The safety and scientific validity of this study is the responsibility of the study sponsor and investigators. Listing a study does not mean it has been endorsed by the ANZCTR. Before participating in a study, talk to your health care provider and refer to this information for consumers
Trial registered on ANZCTR


Registration number
ACTRN12616000411448
Ethics application status
Approved
Date submitted
23/03/2016
Date registered
31/03/2016
Date last updated
5/12/2016
Type of registration
Prospectively registered

Titles & IDs
Public title
Open, non-deceptive placebo administration for wound healing
Scientific title
Open, non-deceptive placebo administration to improve the re-epithelialisation rate of 4mm punch biopsy wounds in healthy participants
Secondary ID [1] 288830 0
None
Universal Trial Number (UTN)
Trial acronym
Linked study record

Health condition
Health condition(s) or problem(s) studied:
Healthy participants: measuring wound healing rate of a 4mm punch biopsy wound to the upper inner arm. 298109 0
Condition category
Condition code
Skin 298276 298276 0 0
Other skin conditions
Mental Health 298330 298330 0 0
Studies of normal psychology, cognitive function and behaviour

Intervention/exposure
Study type
Interventional
Description of intervention(s) / exposure
The initial meeting with the study dermatologist will use a scripted introduction to the placebo effect to establish an expectation that placebo administration will be effective. In summary the script describes the following information: The placebo effect is any type of treatment – in this case, a pill – that doesn’t actually contain any drugs or active ingredients. The scientific evidence shows the placebo effect is powerful for conditions like pain and headaches, and previous research has demonstrated that open placebo administration (with participants knowing they were taking placebos) was beneficial for physical health outcomes. This may be because the body is conditioned to respond to taking medications, or because taking the pills increases expectations of an effect. As the brain and immune system are highly interconnected, placebos can affect immune functioning and therefore wound healing. Psychological factors have been shown to affect wound healing in previous research, so it is plausible that expecting benefits through taking placebos would enhance healing.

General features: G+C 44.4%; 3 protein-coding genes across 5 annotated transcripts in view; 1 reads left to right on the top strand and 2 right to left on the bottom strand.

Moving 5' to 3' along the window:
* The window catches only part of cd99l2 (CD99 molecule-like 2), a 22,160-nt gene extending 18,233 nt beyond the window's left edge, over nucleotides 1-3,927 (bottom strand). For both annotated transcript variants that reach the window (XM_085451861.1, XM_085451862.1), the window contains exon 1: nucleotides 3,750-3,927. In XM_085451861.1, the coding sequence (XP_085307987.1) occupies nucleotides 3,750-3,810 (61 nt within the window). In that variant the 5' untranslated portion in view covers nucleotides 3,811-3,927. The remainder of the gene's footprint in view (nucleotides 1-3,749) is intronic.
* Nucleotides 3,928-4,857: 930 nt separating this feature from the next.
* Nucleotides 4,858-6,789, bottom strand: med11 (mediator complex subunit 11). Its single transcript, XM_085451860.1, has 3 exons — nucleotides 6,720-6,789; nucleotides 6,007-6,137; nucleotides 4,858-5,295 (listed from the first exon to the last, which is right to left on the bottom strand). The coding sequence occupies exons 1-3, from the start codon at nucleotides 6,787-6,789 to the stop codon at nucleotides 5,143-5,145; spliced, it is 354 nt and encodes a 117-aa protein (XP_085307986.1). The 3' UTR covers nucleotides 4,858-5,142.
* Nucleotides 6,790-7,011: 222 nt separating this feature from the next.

After this introduction and a final consent form for the wounding procedure, the dermatologist will make the punch biopsy wound. The procedure involves creating a 4 mm punch biopsy wound 7 cm superior to the medial epicondyle of the inner upper arm (the participant chooses which arm), delivered under local anaesthetic and covered with a hydrocolloid dressing and an additional opsite dressing. This wound will be cleaned and the dressing changed at 7 days post-wounding, and again at 10 days.

Treatment will consist of placebo tablets containing lactose monohydrate, microcrystalline cellulose and magnesium stearate as the only 3 ingredients, Participants will be aware that they are receiving inert placebo tablets without active ingredients. Dosage will be two tablets twice per day, starting on the evening of the wounding procedure and continuing daily until the morning of the 10th day after wounding, which is the day the final measures will be taken. Adherence will be measured with a self-report item on the final questionnaire administered at 10 days post-wounding.
Intervention code [1] 294285 0
Treatment: Other
Comparator / control treatment
Participants randomised to the control group will take no treatment subsequent to the wounding procedure.
Control group
Active

Outcomes
Primary outcome [1] 297762 0
Wound healing will be measured from photographs, operationalised as the percentage of the wound area re-epithelialised out of the whole wound area. Wounds are 4mm punch biopsy wounds 7 cm superior to the medial epicondyle of the inner upper arm.
Timepoint [1] 297762 0
Photographs will be taken at 7 days and 10 days after wounding.
Secondary outcome [1] 322285 0
None
Timepoint [1] 322285 0
N/A

Eligibility
Key inclusion criteria
Healthy participants who are able to understand and write in English.
Minimum age
18 Years
Maximum age
65 Years
Gender
Both males and females
Can healthy volunteers participate?
Yes
Key exclusion criteria
Participants will be excluded if they smoke, have medical conditions that would affect wound healing (e.g. eczema, psoriasis, anemia, diabetes, etc.), regular use of other treatments affecting wound healing (e.g. anticoagulants, non-steroidal anti-inflammatories), or any surgery or tattoos within the last 30 days.

Study design
Purpose of the study
Treatment
Allocation to intervention
Randomised controlled trial
Procedure for enrolling a subject and allocating the treatment (allocation concealment procedures)
Allocation is not concealed to the study dermatologist, who will randomise participants subsequent to the wounding procedure. All follow up measurements and photographs will be taken by the study researcher, who is not aware of allocation, and photographs will not have identifying information by which the dermatologist will be able to determine group allocation of the participant when measuring wound healing.
Methods used to generate the sequence in which subjects will be randomised (sequence generation)
Simple randomisation using a randomisation table created by computer software (i.e. computerised sequence generation).
Masking / blinding
Blinded (masking used)